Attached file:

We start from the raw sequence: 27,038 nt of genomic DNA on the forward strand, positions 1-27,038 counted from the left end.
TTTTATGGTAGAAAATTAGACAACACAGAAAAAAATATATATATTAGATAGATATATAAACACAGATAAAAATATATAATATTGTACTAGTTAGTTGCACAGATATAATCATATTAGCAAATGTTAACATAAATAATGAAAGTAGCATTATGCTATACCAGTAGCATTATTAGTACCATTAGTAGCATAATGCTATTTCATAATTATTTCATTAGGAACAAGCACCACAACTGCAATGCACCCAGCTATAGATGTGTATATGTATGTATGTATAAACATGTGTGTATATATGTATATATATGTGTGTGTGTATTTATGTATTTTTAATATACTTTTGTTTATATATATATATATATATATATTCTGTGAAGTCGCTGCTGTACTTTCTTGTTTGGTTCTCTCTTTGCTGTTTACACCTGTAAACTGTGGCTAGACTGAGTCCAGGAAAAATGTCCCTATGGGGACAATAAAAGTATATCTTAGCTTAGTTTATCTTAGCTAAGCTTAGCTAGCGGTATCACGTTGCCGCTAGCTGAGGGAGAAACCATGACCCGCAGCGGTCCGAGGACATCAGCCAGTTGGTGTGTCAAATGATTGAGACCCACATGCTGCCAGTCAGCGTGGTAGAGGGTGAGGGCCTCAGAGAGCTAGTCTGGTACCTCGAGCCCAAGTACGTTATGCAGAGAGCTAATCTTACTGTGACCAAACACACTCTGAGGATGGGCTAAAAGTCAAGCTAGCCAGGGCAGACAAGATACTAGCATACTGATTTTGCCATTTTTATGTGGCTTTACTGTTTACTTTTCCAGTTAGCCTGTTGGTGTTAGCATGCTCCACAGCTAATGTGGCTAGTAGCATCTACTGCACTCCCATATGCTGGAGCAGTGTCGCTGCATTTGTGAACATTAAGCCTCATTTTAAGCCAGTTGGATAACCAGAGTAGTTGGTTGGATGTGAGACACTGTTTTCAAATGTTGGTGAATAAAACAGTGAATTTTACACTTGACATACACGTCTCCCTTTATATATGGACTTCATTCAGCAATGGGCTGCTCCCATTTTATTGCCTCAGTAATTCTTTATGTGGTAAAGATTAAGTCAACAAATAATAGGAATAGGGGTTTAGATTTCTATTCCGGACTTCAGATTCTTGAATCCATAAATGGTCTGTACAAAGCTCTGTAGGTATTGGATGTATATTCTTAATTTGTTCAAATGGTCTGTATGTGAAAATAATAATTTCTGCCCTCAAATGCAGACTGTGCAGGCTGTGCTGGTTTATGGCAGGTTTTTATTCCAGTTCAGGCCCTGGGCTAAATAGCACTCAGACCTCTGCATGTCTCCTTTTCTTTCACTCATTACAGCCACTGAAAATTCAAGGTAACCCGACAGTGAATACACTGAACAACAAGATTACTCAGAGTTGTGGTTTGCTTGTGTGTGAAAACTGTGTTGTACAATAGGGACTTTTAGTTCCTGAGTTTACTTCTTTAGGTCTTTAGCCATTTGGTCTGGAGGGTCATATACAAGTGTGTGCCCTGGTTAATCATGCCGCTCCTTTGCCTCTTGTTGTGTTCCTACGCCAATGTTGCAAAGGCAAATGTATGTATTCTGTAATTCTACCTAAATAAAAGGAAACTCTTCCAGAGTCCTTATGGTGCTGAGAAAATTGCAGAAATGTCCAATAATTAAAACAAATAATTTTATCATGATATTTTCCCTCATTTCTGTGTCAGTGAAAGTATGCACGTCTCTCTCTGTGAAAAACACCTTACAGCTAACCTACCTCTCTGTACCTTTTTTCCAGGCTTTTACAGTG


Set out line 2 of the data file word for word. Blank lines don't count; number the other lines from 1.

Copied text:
TTTTATGGTAGAAAATTAGACAACACAGAAAAAAATATATATATTAGATAGATATATAAACACAGATAAAAATATATAATATTGTACTAGTTAGTTGCACAGATATAATCATATTAGCAAATGTTAACATAAATAATGAAAGTAGCATTATGCTATACCAGTAGCATTATTAGTACCATTAGTAGCATAATGCTATTTCATAATTATTTCATTAGGAACAAGCACCACAACTGCAATGCACCCAGCTATAGATGTGTATATGTATGTATGTATAAACATGTGTGTATATATGTATATATATGTGTGTGTGTATTTATGTATTTTTAATATACTTTTGTTTATATATATATATATATATATATTCTGTGAAGTCGCTGCTGTACTTTCTTGTTTGGTTCTCTCTTTGCTGTTTACACCTGTAAACTGTGGCTAGACTGAGTCCAGGAAAAATGTCCCTATGGGGACAATAAAAGTATATCTTAGCTTAGTTTATCTTAGCTAAGCTTAGCTAGCGGTATCACGTTGCCGCTAGCTGAGGGAGAAACCATGACCCGCAGCGGTCCGAGGACATCAGCCAGTTGGTGTGTCAAATGATTGAGACCCACATGCTGCCAGTCAGCGTGGTAGAGGGTGAGGGCCTCAGAGAGCTAGTCTGGTACCTCGAGCCCAAGTACGTTATGCAGAGAGCTAATCTTACTGTGACCAAACACACTCTGAGGATGGGCTAAAAGTCAAGCTAGCCAGGGCAGACAAGATACTAGCATACTGATTTTGCCATTTTTATGTGGCTTTACTGTTTACTTTTCCAGTTAGCCTGTTGGTGTTAGCATGCTCCACAGCTAATGTGGCTAGTAGCATCTACTGCACTCCCATATGCTGGAGCAGTGTCGCTGCATTTGTGAACATTAAGCCTCATTTTAAGCCAGTTGGATAACCAGAGTAGTTGGTTGGATGTGAGACACTGTTTTCAAATGTTGGTGAATAAAACAGTGAATTTTACACTTGACATACACGTCTCCCTTTATATATGGACTTCATTCAGCAATGGGCTGCTCCCATTTTATTGCCTCAGTAATTCTTTATGTGGTAAAGATTAAGTCAACAAATAATAGGAATAGGGGTTTAGATTTCTATTCCGGACTTCAGATTCTTGAATCCATAAATGGTCTGTACAAAGCTCTGTAGGTATTGGATGTATATTCTTAATTTGTTCAAATGGTCTGTATGTGAAAATAATAATTTCTGCCCTCAAATGCAGACTGTGCAGGCTGTGCTGGTTTATGGCAGGTTTTTATTCCAGTTCAGGCCCTGGGCTAAATAGCACTCAGACCTCTGCATGTCTCCTTTTCTTTCACTCATTACAGCCACTGAAAATTCAAGGTAACCCGACAGTGAATACACTGAACAACAAGATTACTCAGAGTTGTGGTTTGCTTGTGTGTGAAAACTGTGTTGTACAATAGGGACTTTTAGTTCCTGAGTTTACTTCTTTAGGTCTTTAGCCATTTGGTCTGGAGGGTCATATACAAGTGTGTGCCCTGGTTAATCATGCCGCTCCTTTGCCTCTTGTTGTGTTCCTACGCCAATGTTGCAAAGGCAAATGTATGTATTCTGTAATTCTACCTAAATAAAAGGAAACTCTTCCAGAGTCCTTATGGTGCTGAGAAAATTGCAGAAATGTCCAATAATTAAAACAAATAATTTTATCATGATATTTTCCCTCATTTCTGTGTCAGTGAAAGTATGCACGTCTCTCTCTGTGAAAAACACCTTACAGCTAACCTACCTCTCTGTACCTTTTTTCCAGGCTTTTACAGTG